Certainly I, as a self-realizing individual in the nineties, was having trouble with my parents' logic of unselfishness. Deprive myself of an available pleasure why? Take shorter and colder showers why? Keep having anguished phone conversations with my estranged wife on the subject of our failure to have children why? Struggle to read Henry James's last three novels why? Stay mindful of the Amazon rain forest why? New York City, which I returned to for good in 1994, was becoming a very pleasant place to live again. The nearby Catskills and Adirondacks were better protected than the Rockies and Cascades. Central Park, under recultivation by deep-pocketed locals, was looking greener every spring, and the other people out walking in it didn't enrage me: this was a city; there were supposed to be other people. On a May night in 1996, I walked across the park's newly restored, deep-pile lawns to a party where I saw a beautiful and very young woman standing awkwardly in a corner, behind a floor lamp that she twice nearly knocked over, and I felt so liberated that I could no longer remember one single reason not to introduce myself to her and, in due course, start asking her out.
The old religion was finished. Without its cultural support, the environmental movement's own cult of wilderness was never going to galvanize mass audiences. John Muir, writing from San Francisco at a time when you could travel to Yosemite without hardship and still have the valley to yourself for spiritual refreshment, founded a religion that required a large parcel of empty backcountry for every worshipper. Even in 1880, there weren't enough parcels like this to go around. Indeed, for the next eighty years, until Rachel Carson and David Brower sounded their populist alarms, the preserving of wild nature was generally assumed to be the province of elites. The organization that Muir formed to defend his beloved Sierras was a Club, not an Alliance. Henry David Thoreau, whose feelings for pine trees were romantic, if not downright sexual, called the workers who felled them "vermin." For Edward Abbey, who was the rare green writer with the courage of his misanthropy, the appeal of southeastern Utah was, frankly, that its desert was inhospitable to the great herd of Americans who were incapable of understanding and respecting the natural world. Bill McKibben, Harvard graduate, followed up his apocalyptic The End of Nature (in which he contrasted his own deep reverence for nature with the shallow-minded "hobby" that nature is for most outdoorspeople) with a book about cable TV 's inferiority to the timeless pleasures of country living. To Verlyn Klinkenborg, the professional trivialist whose job is to remind New York Times readers that spring follows winter and summer follows spring, and who sincerely loves snowdrifts and baling twine, the rest of humanity is a distant blob notable for its "venality" and "ignorance."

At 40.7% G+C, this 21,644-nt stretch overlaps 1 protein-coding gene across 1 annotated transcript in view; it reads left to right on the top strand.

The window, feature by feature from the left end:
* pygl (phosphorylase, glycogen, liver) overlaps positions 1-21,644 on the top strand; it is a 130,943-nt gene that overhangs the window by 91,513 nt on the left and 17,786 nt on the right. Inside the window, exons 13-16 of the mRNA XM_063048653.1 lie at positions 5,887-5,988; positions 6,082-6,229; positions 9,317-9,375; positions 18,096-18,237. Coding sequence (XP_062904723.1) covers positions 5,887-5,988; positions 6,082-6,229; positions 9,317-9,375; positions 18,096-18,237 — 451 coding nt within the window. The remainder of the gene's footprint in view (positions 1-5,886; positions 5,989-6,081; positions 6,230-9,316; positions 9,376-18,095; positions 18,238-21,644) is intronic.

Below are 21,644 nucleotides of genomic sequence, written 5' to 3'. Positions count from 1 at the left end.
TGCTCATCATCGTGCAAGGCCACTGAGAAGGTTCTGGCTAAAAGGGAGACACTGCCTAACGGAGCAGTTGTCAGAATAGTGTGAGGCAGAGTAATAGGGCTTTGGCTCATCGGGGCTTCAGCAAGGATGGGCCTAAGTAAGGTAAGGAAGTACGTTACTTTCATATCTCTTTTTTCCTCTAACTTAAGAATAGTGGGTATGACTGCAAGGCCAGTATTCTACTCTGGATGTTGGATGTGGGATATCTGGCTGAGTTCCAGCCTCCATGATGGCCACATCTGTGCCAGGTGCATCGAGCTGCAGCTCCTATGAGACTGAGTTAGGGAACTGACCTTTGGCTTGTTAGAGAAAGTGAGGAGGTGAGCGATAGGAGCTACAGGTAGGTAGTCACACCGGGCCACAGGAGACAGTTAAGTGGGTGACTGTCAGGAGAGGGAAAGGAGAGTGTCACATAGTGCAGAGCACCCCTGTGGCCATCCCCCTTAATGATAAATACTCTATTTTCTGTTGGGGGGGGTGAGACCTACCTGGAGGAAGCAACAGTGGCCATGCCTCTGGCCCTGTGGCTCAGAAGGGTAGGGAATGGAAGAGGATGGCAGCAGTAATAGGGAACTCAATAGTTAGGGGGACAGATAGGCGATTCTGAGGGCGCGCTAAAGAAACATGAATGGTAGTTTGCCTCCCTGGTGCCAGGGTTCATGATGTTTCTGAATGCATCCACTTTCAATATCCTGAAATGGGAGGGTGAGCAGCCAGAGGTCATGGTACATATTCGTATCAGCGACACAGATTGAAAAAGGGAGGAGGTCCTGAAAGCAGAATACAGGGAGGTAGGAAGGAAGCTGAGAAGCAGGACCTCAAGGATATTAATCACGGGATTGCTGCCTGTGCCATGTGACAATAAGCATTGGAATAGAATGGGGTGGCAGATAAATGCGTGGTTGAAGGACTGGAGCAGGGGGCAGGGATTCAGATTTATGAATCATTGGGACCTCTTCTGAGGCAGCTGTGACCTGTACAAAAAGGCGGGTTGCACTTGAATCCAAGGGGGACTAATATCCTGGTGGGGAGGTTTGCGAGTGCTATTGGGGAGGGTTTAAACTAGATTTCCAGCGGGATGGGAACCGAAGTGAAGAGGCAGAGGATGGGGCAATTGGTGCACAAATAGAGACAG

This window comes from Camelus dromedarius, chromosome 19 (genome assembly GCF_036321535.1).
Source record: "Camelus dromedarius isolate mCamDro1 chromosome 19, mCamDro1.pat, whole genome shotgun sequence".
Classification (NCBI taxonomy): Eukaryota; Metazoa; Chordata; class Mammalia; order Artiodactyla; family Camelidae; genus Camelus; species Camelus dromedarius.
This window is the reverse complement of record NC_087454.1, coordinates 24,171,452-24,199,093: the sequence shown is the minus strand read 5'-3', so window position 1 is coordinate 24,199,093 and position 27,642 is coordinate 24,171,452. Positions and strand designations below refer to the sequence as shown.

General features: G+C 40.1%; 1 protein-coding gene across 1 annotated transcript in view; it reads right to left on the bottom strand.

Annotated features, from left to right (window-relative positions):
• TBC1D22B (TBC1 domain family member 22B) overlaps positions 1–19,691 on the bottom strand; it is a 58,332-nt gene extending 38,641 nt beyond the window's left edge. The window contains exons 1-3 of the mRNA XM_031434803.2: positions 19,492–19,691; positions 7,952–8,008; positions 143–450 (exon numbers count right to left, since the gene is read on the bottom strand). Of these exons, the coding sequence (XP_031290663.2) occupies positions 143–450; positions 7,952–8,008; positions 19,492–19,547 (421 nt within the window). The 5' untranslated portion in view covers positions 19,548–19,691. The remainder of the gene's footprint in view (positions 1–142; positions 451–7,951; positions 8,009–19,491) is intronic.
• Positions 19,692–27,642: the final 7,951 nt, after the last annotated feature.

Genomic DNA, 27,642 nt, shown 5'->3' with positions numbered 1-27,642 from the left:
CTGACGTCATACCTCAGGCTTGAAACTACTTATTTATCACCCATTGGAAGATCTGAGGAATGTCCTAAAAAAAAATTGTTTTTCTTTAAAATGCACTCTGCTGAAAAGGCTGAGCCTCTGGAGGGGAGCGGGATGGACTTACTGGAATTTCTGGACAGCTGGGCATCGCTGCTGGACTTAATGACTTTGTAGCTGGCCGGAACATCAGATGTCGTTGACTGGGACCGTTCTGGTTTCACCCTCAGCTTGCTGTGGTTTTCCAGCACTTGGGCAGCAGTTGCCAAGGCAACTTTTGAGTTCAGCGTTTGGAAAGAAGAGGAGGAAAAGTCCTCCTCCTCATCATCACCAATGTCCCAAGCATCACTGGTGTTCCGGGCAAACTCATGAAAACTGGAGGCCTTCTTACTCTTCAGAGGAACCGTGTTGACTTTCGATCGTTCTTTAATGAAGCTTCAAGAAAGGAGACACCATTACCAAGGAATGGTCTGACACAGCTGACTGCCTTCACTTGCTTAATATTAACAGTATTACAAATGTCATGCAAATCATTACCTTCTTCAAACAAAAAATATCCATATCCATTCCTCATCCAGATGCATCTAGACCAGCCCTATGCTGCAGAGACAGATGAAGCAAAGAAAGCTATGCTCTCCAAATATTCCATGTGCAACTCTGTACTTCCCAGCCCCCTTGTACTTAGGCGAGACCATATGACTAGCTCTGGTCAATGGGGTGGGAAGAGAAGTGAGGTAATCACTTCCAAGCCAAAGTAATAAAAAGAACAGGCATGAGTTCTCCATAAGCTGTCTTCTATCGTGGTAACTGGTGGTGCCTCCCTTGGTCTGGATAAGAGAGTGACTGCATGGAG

And so, once the EPA had cleaned up the country's most glaring messes, once sea otters and peregrine falcons had rebounded from near extinction, once Americans had had a disagreeable taste of European-style regulation, the environmental movement began to look like just another special interest hiding in the skirts of the Democratic Party. It consisted of well-heeled nature enthusiasts, tree-spiking misanthropes, nerdy defenders of unfashionable values (thrift, foresight), invokers of politically unfungible abstractions (the welfare of our great-grandchildren), issuers of shrill warnings about invisible risks (global warming) and exaggerated hazards (asbestos in public buildings), tiresome scolds about consumerism, reliers on facts and policies in an age of image, a constituency loudly proud of its refusal to compromise with others.